Lessons we learn from d homeless

Posted: December 16, 2015 in Uncategorized
Tags: , ,

In the organisation I work at, I am asked to spend two
days a year volunteering to help the community. I will
be honest and say that most people I work with just
choose something easy or use it as an excuse to do a
team-building day. This year I decided to be bold and
do the exact opposite.
I was scrolling through the list of approved activities
and most of them just seemed like they weren’t really
helping anyone. I then came across one that caught my
eye, which was “helping the homeless.” Right now I am
focused on getting out of my comfort zone and growing
in any way that I can.
This activity seemed like the perfect way to do that, so
I signed up. When the day came around, I rolled up to
the homeless shelter and was not sure what to expect.
I have never been homeless myself, nor have I ever
seen what it’s like to have nowhere to live.
While I think I have some of the answers to their
problems, I am conscious that everyone has the right
to make their own choices, and it’s not up to me to
judge them or think that I am somehow superior to
them.
Below are ten reasons why helping the
homeless allowed me to learn so many life
changing lessons:
1. It’s all in the beliefs and
mindset
The number one lesson I learnt at the homeless shelter
was that the one thing every person there was lacking
was the belief systems they needed to be successful.
When I asked some of the people there why they were
homeless, they told me a whole range of excuses and
believed that even having a meal was a major
challenge.
If each of them were to spend a small amount of time
each day changing their mindset, then I am positive
they could turn their life around. What I learnt though
was that it’s easy for me to do that because I want to,
but it’s not so easy for them.
Many of the people I met were happy with their current
circumstances or had accepted where they were at so
there was no need for them to make any changes. It
all starts with a will to change and then the strategy
can come later.
2. Giving back feels
amazing (trust me)
A selfish lesson I learnt that applies to my own life,
which I knew but not to this extent, was that giving
back to the community and helping other people feels
amazing. My natural behaviour came through my work
on the day, and I was nicknamed “The Salesman.”
Even when I am not in a business environment, my true
personality shines through, which kind of surprised me.
In case you’re wondering, I was nicknamed the
salesman because apparently I was overselling the
meal options that were available on the day – I can’t
help it, it’s my job!
The whole time I was there I had a big smile on my
face while I handed out meals, explained how delicious
the food was going to be and topped up people’s cups
with coffee. I felt privileged to be able to do something
for someone else without expecting anything in return.
3. Change your story
One gentleman I met told me how he used to run the
train system here in Melbourne before he was made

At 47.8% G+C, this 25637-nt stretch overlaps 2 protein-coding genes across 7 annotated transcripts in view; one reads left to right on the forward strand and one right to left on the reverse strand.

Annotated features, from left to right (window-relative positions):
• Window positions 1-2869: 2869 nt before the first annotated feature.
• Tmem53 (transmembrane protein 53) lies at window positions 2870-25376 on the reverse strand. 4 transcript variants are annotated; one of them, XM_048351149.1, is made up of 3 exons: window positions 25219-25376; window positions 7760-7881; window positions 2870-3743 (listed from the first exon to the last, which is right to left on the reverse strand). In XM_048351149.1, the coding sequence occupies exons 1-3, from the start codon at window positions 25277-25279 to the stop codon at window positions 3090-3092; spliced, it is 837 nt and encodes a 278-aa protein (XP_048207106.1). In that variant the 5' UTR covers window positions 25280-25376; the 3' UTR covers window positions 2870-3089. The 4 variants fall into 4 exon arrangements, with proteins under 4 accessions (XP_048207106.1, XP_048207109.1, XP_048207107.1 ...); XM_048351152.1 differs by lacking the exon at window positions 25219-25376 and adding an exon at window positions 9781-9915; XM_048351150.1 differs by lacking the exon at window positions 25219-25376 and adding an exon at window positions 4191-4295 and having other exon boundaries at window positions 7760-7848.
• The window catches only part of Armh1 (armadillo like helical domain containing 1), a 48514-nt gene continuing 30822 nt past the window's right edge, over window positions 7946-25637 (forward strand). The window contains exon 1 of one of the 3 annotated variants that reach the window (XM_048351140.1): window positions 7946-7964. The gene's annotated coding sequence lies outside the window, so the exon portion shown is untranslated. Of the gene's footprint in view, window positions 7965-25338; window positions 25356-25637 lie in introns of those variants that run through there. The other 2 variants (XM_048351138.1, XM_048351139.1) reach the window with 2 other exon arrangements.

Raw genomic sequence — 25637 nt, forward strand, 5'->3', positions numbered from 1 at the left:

redundant. For the last ten years, he has been
homeless. The man was warm, kind, humorous and
very charismatic.
Unfortunately, he had lost his identity and had a
recurring story in his mind that he couldn’t have that
type of responsibility again. He then asked me if he
could have a job working for me. I told him how hard
he would have to work and at the end of the
conversation, he chose to ignore my offer, which was
genuine – I don’t think he was ready for change, and
it’s not up to me to force him.
What it came down to was that he hadn’t got over the
failure of losing his previous job, and he didn’t have the
will to change his situation. The story he told himself
was now so strong in his mind that it had become his
identity.
I got the feeling that he though being homeless was
cool in some weird way because it shocked people and
got him the attention that he once had when he was
the master of the train system.
Sometimes you have to realise that you can’t help
everybody even if you want to because not everyone
wants to be helped. None the less, if your story is an
empowering one, then you will become a leader and
attract more followers than you could possibly imagine.
Change your story!
4. The environment can
bring you down
The people at the homeless shelter mostly came there
each day, not so much for the food, but to meet other
people in the same situation. This creates a downward
spiral for many of them because when they are trying
to improve their situation, they are surrounded by
people telling them to do the exact opposite.
This is why all successful people know that who you
spend time with, and your daily environment, is the
difference in you achieving your goals or living on the
streets. If you’re someone who is going through a
tough time, or you are not sure why you are miserable,
then change your environment.
If you spend time with someone who is inspirational for
long enough, then the effect will rub off on you. Just
like the homeless people experience, the same goes in
the opposite direction too. Imagine if we could get a